The Chelsea art scene blossomed thanks to the conversion of garages and warehouses between Tenth and Twelfth Avenues, and likely will become a victim of its own success. What SoHo and the 57th Street area lost in stature has been Chelsea’s gain, and almost all the well-established flagship galleries make Chelsea their base. How did it all begin? In 1987, the Dia Center for the Arts—later known as Dia: Chelsea—became one of the pioneers in the area, establishing its main exhibition facility on West 22nd Street. Ironically, after opening its flagship museum Dia: Beacon upstate, it was left without a Manhattan presence. Plans to move down to Greenwich Village and abut the new High Line elevated park were scuttled, and the Whitney instead grabbed the valuable tract that once appealed to Dia. Of course, the High Line further increased property values, thus begetting additional high-rises between Tenth Avenue and West Street, which in turn brought in starchitects like Frank Gehry and Jean Nouvel, whose creations can be seen soaring from the earth along West Street. You can learn more about these in our new architecture of Manhattan walking tour.

While the ethnic diversity of Chelsea was once truly enviable, the neighborhood still remains one of only a few places where housing ranges from high-rise public housing projects to single-family brownstones to new glass condominiums—even on the same block! Some of Manhattan’s most affordable rent-stabilized apartments can be found between Seventh and Ninth Avenues. The historic district has some fine examples of nineteenth-century city dwellings, and small gardens and flowering trees abound. If you think the grounds of General Theological Seminary (440 West 21st Street) look familiar, that's because it is frequently functions as a set for the TV show Law & Order! Even seminaries have to make money, and thus G.T.S. (as it's known) demolished its former entrance on Ninth Avenue to make way for (what else?) luxury condominiums. At its Tenth Avenue entrance, G.T.S. created one of Manhattan's most charming niche hotels, the Desmond Tutu Center, named after the great South African archbishop.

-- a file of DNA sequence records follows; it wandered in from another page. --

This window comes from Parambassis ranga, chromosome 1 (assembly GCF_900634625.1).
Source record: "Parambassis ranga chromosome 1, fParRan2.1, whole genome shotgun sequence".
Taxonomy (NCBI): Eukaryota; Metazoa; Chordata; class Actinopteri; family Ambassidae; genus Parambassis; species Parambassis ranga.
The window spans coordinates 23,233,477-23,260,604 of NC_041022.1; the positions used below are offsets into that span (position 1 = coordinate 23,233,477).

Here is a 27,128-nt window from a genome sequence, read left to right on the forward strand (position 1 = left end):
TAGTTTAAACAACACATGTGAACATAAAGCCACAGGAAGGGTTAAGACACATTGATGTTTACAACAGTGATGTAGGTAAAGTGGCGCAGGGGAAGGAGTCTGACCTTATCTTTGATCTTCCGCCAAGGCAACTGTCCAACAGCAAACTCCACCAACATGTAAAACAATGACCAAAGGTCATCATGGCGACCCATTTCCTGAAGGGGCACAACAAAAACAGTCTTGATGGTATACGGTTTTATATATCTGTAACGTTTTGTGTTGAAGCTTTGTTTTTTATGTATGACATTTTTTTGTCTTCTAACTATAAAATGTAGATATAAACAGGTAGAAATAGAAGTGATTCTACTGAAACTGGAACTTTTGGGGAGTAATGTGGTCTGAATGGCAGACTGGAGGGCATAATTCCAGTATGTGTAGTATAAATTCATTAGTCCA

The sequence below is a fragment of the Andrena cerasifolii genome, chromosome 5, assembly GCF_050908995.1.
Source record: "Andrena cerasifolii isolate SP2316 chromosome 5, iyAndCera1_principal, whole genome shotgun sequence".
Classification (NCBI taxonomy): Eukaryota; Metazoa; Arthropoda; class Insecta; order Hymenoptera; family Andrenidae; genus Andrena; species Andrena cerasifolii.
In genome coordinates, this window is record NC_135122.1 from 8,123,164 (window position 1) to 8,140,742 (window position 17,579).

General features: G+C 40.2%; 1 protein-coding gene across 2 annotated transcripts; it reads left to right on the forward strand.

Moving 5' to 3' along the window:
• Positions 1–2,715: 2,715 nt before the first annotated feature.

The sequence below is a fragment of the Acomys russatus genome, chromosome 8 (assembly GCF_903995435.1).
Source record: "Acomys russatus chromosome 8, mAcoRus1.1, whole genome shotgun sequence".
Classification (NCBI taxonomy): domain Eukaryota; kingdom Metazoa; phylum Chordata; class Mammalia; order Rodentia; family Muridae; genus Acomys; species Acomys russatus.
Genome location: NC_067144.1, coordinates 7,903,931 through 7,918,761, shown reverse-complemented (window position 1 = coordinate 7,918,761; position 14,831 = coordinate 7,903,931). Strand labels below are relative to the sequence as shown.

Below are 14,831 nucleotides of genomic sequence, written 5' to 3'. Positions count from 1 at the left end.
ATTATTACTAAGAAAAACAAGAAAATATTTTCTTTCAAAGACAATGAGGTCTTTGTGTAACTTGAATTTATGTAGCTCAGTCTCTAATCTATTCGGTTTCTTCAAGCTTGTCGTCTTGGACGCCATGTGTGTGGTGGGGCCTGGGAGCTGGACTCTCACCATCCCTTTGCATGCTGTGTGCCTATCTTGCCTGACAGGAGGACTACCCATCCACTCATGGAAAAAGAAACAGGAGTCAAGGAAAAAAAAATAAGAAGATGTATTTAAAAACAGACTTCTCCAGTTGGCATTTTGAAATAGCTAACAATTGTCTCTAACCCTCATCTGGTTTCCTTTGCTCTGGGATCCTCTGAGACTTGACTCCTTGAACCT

Speaking of hotels, Chelsea has no shortage of great places to stay and to eat. On Tenth Avenue you'll find the renowned tapas of Tia Pol and its offshoot El Quinto Pino just two blocks away. There's the upscale Cookshop nearby, and further south on Tenth Avenue you'll find the Iron Chef's Morimoto at the great Chelsea Market, also home to Buddakan on the Ninth Avenue side.

Info

31 West 17 Street
New York, NY 10011
(212) 675-7223
Website

Editorial Rating

Category

Spanish

Price

$$$$$

Ambience

Business Casual
Casual

Payment

All Major

This Week's Hours

Mon-Thu: 5:30pm-11:00pm
Fri-Sat: 5:30pm-12:00am
Sunday: 5:00pm-9:00pm

@geomendes

So awesome !
https://t.co/5HVlwdeqQZ March 08

Hey @adidas , sent new sneakers in for a return in Sept of 2018 and STILL have not received a gift card / refund.…
https://t.co/0fp9Z2vCrb February 07

@ruhlman Michael! Lisbon - go eat at Cervejaria Ramiro , Taberna Da Ruas Das Flores , Solar dos Presuntos ( Classi…
https://t.co/N4zlargtOC February 01

Hey @adidas really disappointed in your customer service. Waiting since Sept 10 for a gift card / refund for a ret…
https://t.co/DT1S8dRnAm October 24, 2018